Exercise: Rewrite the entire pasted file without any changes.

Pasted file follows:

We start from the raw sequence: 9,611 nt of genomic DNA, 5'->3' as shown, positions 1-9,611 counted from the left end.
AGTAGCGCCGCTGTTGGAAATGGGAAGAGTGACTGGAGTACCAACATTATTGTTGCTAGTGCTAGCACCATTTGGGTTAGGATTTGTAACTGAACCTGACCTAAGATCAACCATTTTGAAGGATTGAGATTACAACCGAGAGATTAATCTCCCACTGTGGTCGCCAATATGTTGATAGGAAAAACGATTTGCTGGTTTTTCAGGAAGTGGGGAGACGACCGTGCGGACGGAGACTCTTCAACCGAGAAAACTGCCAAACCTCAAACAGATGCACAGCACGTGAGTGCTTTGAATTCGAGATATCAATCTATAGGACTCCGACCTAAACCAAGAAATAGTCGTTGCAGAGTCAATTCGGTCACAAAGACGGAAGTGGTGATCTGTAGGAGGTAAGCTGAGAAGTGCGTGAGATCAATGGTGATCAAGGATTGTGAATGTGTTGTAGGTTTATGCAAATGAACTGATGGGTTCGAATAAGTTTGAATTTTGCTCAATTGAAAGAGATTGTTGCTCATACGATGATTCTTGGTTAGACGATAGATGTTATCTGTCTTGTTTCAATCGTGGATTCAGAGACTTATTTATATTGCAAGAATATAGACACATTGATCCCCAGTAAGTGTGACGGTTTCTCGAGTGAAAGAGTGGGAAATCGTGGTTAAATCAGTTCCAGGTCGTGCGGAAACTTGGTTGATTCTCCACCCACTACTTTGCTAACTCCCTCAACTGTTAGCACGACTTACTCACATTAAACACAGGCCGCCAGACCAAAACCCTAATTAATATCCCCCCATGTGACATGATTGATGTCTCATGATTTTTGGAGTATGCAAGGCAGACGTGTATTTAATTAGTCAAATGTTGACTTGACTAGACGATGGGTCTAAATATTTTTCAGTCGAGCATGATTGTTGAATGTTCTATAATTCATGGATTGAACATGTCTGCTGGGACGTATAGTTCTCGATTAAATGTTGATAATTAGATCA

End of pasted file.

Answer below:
We start from the raw sequence: 9,611 nt of genomic DNA, 5'->3' as shown, positions 1-9,611 counted from the left end.
AGTAGCGCCGCTGTTGGAAATGGGAAGAGTGACTGGAGTACCAACATTATTGTTGCTAGTGCTAGCACCATTTGGGTTAGGATTTGTAACTGAACCTGACCTAAGATCAACCATTTTGAAGGATTGAGATTACAACCGAGAGATTAATCTCCCACTGTGGTCGCCAATATGTTGATAGGAAAAACGATTTGCTGGTTTTTCAGGAAGTGGGGAGACGACCGTGCGGACGGAGACTCTTCAACCGAGAAAACTGCCAAACCTCAAACAGATGCACAGCACGTGAGTGCTTTGAATTCGAGATATCAATCTATAGGACTCCGACCTAAACCAAGAAATAGTCGTTGCAGAGTCAATTCGGTCACAAAGACGGAAGTGGTGATCTGTAGGAGGTAAGCTGAGAAGTGCGTGAGATCAATGGTGATCAAGGATTGTGAATGTGTTGTAGGTTTATGCAAATGAACTGATGGGTTCGAATAAGTTTGAATTTTGCTCAATTGAAAGAGATTGTTGCTCATACGATGATTCTTGGTTAGACGATAGATGTTATCTGTCTTGTTTCAATCGTGGATTCAGAGACTTATTTATATTGCAAGAATATAGACACATTGATCCCCAGTAAGTGTGACGGTTTCTCGAGTGAAAGAGTGGGAAATCGTGGTTAAATCAGTTCCAGGTCGTGCGGAAACTTGGTTGATTCTCCACCCACTACTTTGCTAACTCCCTCAACTGTTAGCACGACTTACTCACATTAAACACAGGCCGCCAGACCAAAACCCTAATTAATATCCCCCCATGTGACATGATTGATGTCTCATGATTTTTGGAGTATGCAAGGCAGACGTGTATTTAATTAGTCAAATGTTGACTTGACTAGACGATGGGTCTAAATATTTTTCAGTCGAGCATGATTGTTGAATGTTCTATAATTCATGGATTGAACATGTCTGCTGGGACGTATAGTTCTCGATTAAATGTTGATAATTAGATCA